I’d like to know what you think. Do you agree that gossip and boredom could make for better work output? What are the net positives that you see from going in to the office? Share your thoughts in the comments. 

 

4 Comments

Posted by: Alicia A | January 17, 2013 4:55 PM

-Do you consider brain "idle" time during sleep? I can't tell you how many times I wake up in the morning with the answer to a problem. - I agree with Teri that gossip is a form of bullying and can only end poorly. Workplace professionals shouldn't stoop to grade school antics.

Report this Comment


Posted by: John H | January 17, 2013 2:40 PM

Define "gossiping?" A little banter helps strengthen the relationships between team members. Look at your closest relationships (the good ones) - they include individuals that you feel comfortable taking jabs at without retribution. At the same time, those are the same people whom its easiest to hold accountable. If "gossiping" is a direct 'talk behind the back' process than Teri is right on. Meetings - there are too many unnecessary meetings. Every internal meeting should have an agenda and be wrapped up in 25 minutes or less. Let's go get some things done.

Report this Comment


Posted by: Teri C | January 17, 2013 2:23 PM

Gossiping is good at work? I must disagree. In my twenty plus years in the workforce, I have seen gossip demoralize individuals, resulting in decresed work performance, and increased days off. Any type of work performance issue should be addressed in a professional manner, by the employee's supervisor, not in a "free for all" by teammates spreading half-truths. As far as I am concerned, gossiping is a form of bullying and is not tolerated in my department.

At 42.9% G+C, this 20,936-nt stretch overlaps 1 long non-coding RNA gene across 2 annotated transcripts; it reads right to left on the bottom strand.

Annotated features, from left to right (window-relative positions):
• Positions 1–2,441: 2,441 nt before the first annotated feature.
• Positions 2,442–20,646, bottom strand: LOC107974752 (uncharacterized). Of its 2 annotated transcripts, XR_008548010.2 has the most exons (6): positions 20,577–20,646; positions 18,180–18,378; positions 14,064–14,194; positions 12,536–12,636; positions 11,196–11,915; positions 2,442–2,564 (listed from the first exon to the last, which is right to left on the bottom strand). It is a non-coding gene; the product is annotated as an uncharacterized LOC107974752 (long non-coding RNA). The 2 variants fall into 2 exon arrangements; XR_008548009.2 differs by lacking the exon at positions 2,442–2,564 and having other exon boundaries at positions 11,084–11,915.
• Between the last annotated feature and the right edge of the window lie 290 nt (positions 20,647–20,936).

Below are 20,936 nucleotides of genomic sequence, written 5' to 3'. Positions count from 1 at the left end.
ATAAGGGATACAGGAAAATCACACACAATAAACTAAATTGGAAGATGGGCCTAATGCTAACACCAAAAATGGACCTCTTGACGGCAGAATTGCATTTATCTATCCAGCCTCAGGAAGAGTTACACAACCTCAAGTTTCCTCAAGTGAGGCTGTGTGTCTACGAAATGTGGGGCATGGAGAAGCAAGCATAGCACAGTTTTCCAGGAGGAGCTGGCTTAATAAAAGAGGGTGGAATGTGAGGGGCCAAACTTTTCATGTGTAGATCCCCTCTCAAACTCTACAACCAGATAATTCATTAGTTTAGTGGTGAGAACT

Report this Comment


Posted by: Karen W | January 17, 2013 1:51 PM

In order of the studies - --Yes, your brain will continue to work on problems when it is "idling", but it idles during the shower and the commute. At work, the brain needs to make decisions more than it needs to solve problems. --I take all studies using college students as the test subject with several grains of salt, since, at that age, the brain is not fully developed. --If the only topic of gossip was co-workers' work ethic, this study might tell us something. But we know that gossip covers many topics and is occasionally a team builder but mostly a time waster. When you become independently wealthy, you can stay home from work.

Report this Comment

Add Your Comments...

Already Registered?

If you have already registered to Employee Benefit Views, please use the form below to login. When completed you will immediately be directed to post a comment.

Forgot your password?

Not Registered?

You must be registered to post a comment. Click here to register.

Welcome to Employee Benefit Views!

    Welcome to Employee Benefit Views, brought to you by Employee Benefit News and Employee Benefit Adviser. Throughout the day, take a break from the grind to read news and view posts from EBN staffers and guest bloggers.

    You’ll also find quick links to our other great content like EBN’s "Five Minutes With...", top stories and web events.

    So RSS us, click over a couple times each day and send comments to let us know what you think.


    RSS US!

    Employee Benefit News on Facebook

    Join EBN's LinkedIn Group Join Employee Benefit News LinkedIn Group

    Follow EBNmagazine on Twitter

Links we love

Advertisement